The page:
Mumbai-Ahmedabad bullet train project may fail to meet 2023 deadline as COVID-19 pandemic causes delays

Apart from land acquisition and opening of tenders, a major cause for delay could be cost escalation owing to a fall in the rupee against the Japanese yen

Press Trust of India September 05, 2020 11:45:27 IST
Mumbai-Ahmedabad bullet train project may fail to meet 2023 deadline as COVID-19 pandemic causes delays

New Delhi: The Mumbai-Ahmedabad bullet train project, which is scheduled to be completed by December 2023, may fail to meet its deadline due to the coronavirus pandemic that has led to delays in opening tenders and land acquisition, officials said.

The National High Speed Rail Corporation (NHSRCL) has already acquired 63 percent of the land for the project - about 77 percent land in Gujarat, 80 percent in Dadra Nagar Haveli and 22 percent in Maharashtra. Officials said there are still issues in acquiring land in areas like Palghar in Maharashtra and Navsari in Gujarat.

Last year, the company had floated nine civil work tenders which could not be opened because of the coronavirus pandemic, officials said.

“Because of COVID we had to postpone the opening of a few of the tenders. It is difficult to assess the impact of the pandemic on the project as it is still continuing. We cannot say how the pandemic will affect the project as I don't know how long it will last,” NHSRCL MD Achal Khare said.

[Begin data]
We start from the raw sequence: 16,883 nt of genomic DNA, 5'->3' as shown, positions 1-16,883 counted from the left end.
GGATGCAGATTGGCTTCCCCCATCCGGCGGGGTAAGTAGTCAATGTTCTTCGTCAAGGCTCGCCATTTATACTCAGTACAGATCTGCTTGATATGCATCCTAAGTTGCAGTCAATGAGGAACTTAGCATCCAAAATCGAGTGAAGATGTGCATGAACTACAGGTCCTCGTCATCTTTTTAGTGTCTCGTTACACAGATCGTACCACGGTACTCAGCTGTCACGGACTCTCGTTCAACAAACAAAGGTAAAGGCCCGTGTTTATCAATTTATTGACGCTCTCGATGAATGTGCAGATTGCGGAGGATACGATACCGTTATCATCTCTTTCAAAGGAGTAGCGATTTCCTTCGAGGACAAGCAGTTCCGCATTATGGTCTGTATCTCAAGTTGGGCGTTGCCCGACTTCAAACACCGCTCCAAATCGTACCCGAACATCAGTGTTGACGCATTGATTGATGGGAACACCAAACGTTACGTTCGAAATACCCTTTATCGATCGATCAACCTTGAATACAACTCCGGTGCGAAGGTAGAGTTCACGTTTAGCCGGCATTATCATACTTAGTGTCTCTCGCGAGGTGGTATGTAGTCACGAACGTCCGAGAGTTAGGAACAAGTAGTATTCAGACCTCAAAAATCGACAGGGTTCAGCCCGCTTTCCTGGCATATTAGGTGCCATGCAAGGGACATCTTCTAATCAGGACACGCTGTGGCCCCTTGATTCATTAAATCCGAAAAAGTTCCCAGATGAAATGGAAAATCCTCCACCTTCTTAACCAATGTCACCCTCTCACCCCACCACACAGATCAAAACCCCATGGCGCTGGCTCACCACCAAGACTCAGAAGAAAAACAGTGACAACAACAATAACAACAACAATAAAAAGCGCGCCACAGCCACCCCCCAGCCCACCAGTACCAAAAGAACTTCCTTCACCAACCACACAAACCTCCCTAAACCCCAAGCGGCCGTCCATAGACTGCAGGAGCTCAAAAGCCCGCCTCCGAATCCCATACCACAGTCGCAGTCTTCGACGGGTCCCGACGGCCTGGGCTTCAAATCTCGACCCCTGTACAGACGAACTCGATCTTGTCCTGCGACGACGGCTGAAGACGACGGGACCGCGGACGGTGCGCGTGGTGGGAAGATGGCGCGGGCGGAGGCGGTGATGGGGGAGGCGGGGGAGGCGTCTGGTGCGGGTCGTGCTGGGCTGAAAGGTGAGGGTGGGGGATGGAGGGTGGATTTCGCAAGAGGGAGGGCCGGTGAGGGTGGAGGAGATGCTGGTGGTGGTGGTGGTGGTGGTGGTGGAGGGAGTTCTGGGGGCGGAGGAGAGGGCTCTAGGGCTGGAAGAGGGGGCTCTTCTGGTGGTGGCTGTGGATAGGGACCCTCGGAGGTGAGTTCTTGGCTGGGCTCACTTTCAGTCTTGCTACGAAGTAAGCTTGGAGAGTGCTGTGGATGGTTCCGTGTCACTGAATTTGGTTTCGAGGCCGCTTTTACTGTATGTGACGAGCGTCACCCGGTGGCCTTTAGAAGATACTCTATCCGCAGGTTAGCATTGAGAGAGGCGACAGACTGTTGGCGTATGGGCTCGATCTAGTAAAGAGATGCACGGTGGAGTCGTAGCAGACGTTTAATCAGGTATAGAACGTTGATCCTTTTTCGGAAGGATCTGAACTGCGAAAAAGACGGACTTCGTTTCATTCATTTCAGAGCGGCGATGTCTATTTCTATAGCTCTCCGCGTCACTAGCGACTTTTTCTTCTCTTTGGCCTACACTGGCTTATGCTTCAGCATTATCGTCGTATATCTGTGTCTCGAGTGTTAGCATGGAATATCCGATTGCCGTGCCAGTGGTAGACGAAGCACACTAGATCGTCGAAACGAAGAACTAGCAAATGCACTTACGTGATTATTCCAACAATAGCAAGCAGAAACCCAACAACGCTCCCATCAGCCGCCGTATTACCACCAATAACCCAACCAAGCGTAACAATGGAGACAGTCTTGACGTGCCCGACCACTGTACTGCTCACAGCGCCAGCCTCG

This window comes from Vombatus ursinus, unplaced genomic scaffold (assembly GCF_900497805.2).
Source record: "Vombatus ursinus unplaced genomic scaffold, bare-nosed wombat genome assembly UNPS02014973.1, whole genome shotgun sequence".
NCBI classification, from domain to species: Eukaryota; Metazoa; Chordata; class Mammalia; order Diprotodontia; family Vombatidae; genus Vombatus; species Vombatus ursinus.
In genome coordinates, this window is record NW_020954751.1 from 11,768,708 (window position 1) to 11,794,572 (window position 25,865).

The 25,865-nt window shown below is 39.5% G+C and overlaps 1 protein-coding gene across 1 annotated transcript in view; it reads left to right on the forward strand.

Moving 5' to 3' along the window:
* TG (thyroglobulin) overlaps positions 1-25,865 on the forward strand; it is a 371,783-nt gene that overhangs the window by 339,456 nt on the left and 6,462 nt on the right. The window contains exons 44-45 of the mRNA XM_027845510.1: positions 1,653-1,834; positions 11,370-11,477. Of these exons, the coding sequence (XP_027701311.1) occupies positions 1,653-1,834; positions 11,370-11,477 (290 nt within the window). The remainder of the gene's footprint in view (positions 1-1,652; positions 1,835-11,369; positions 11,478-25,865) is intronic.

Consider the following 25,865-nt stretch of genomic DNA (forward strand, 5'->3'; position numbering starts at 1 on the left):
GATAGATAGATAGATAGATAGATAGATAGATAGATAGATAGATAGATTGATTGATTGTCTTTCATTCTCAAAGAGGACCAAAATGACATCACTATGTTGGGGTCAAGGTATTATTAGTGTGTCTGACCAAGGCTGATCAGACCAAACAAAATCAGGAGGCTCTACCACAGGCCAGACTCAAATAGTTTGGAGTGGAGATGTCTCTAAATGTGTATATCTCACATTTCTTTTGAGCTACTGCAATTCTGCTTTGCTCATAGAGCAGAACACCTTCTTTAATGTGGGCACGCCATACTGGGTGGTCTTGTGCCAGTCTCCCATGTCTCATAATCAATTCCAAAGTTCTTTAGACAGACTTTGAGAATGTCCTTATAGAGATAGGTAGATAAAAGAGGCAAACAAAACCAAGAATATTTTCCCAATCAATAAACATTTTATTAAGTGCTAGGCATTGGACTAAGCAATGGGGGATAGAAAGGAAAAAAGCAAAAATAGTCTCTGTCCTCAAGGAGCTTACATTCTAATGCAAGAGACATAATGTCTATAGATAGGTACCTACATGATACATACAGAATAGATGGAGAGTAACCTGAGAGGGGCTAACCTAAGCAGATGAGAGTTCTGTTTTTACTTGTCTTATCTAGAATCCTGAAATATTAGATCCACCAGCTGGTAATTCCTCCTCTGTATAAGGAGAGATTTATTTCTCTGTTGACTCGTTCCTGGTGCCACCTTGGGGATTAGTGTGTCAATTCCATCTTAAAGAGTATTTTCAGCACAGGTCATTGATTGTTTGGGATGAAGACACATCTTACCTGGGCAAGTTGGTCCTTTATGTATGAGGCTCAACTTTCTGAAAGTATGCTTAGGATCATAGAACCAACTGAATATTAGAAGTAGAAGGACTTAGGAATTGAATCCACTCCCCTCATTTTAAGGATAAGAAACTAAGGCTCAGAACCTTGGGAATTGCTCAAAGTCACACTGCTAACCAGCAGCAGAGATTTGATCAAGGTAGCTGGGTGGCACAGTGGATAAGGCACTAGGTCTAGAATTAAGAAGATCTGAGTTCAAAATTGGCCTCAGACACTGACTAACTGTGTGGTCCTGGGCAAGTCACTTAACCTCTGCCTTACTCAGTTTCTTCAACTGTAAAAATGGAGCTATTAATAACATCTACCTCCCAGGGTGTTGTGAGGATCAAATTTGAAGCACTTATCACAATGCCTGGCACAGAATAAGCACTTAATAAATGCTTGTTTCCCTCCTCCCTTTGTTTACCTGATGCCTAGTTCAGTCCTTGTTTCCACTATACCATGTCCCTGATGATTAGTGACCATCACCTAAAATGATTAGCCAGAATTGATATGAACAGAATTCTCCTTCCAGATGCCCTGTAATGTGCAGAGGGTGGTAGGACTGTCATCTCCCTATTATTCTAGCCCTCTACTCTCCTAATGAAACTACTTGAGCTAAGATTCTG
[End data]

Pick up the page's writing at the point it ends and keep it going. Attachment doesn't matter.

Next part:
Officially, the NHSRCL spokesperson maintained that the deadline for the project remained 2023.

One of the civil work contracts for construction of stations, bridges, viaducts, maintenance depots, and tunnels across the network is to the tune of Rs 20,000 crore.

Tenders for civil works for 345 kms out of 508 kms alignment, or 68 percent of civil works, have already been floated. This includes six MAHSR stations (including one underground station in Mumbai). The works related to utility diversion are progressing well and the construction of Sabarmati passenger hub (a multi modal hub) in Sabarmati, Gujarat has also started.

The hostel building of High Speed Training Institute ( which is presently being used for COVID patients) and training tracks in Vadodara are also completed.

The 508.17-kilometre long network will pass through three districts in Maharashtra (Mumbai, Thane, and Palghar) and eight districts in Gujarat (Valsad, Navsari, Surat, Bharuch, Vadodara, Anand, Kheda, and Ahmedabad).

Apart from land acquisition, another major cause for delay could be cost escalation owing to a fall in the rupee against the Japanese yen.

The total cost of the project is pegged at Rs 1.08 lakh crore and as per the shareholding pattern, the Government of India is to pay Rs 10,000 crore to the NHSRCL, while the two states involved, Gujarat and Maharashtra, are to pay Rs 5,000 crore each. The rest is to be paid by Japan through a loan at 0.1 percent interest.

One section of the Ahmedabad-Mumbai high-speed rail corridor is likely to be tendered out within three months after nearly 90 percent of the land acquisition for the project is completed, an official said.

Updated Date:

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